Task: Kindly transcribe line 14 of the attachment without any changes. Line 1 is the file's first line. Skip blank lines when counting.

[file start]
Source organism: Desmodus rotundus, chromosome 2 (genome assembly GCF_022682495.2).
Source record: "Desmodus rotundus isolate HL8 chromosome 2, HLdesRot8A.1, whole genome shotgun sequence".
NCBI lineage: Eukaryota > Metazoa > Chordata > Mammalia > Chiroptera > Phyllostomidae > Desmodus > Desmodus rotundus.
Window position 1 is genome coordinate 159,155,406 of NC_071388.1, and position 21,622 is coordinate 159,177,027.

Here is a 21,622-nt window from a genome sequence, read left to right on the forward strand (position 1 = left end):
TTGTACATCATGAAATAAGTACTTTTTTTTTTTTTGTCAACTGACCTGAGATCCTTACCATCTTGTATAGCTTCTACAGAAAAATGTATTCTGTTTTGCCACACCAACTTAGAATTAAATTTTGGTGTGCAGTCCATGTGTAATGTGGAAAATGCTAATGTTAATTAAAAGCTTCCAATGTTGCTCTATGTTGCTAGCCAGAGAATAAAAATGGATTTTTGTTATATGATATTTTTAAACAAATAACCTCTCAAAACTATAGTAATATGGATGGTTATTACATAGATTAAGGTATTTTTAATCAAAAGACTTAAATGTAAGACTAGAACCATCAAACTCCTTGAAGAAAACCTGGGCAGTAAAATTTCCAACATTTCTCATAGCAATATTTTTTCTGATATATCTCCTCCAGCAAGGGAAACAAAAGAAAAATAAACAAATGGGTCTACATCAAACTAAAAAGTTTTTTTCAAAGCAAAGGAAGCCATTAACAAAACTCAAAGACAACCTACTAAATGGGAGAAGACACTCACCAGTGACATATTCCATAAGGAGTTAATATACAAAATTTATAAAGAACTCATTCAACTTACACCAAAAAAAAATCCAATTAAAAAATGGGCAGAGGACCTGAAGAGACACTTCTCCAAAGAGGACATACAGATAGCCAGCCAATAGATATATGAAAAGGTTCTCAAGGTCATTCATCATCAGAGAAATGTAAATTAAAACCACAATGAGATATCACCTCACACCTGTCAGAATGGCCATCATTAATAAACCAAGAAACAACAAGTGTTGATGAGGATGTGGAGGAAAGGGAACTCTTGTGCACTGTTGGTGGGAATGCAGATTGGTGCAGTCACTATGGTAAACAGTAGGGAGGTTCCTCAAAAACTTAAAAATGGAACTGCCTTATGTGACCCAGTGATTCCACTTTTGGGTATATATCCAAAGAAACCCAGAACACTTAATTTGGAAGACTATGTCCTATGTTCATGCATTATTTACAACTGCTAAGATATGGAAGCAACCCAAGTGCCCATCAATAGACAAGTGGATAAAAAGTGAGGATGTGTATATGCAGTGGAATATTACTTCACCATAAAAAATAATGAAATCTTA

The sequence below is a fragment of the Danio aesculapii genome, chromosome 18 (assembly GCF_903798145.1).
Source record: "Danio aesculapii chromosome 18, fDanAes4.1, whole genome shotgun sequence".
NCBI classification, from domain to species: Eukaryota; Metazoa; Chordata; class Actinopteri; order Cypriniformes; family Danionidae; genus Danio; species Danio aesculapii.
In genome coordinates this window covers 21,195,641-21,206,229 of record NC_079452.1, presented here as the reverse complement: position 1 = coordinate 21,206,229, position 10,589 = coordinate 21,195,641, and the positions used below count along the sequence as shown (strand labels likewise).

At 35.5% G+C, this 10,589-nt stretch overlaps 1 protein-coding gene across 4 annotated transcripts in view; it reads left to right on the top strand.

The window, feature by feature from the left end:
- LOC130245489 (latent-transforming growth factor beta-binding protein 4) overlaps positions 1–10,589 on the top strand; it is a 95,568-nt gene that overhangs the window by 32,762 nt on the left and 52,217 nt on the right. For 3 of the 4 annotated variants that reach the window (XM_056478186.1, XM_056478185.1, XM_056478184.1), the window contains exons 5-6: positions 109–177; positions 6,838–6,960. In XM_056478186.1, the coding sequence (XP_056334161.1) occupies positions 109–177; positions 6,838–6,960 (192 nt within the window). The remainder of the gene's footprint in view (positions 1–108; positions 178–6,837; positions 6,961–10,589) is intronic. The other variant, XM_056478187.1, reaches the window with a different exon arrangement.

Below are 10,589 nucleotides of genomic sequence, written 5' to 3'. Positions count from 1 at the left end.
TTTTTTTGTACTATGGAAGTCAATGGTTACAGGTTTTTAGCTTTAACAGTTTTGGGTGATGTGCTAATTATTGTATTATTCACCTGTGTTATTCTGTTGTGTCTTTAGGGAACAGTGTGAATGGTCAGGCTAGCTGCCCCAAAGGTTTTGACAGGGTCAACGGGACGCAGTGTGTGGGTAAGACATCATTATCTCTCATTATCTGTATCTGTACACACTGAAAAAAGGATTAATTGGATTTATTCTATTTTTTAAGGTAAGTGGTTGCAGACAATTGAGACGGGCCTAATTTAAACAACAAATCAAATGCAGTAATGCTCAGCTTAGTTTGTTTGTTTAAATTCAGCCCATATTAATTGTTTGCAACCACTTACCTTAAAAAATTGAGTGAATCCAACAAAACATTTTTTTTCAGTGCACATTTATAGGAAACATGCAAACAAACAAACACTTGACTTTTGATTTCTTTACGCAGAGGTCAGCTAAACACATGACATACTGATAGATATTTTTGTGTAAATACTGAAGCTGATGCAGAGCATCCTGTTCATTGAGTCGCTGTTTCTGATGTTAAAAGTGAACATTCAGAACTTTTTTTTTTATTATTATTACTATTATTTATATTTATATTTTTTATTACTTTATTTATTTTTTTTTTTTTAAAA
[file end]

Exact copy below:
Below are 10,589 nucleotides of genomic sequence, written 5' to 3'. Positions count from 1 at the left end.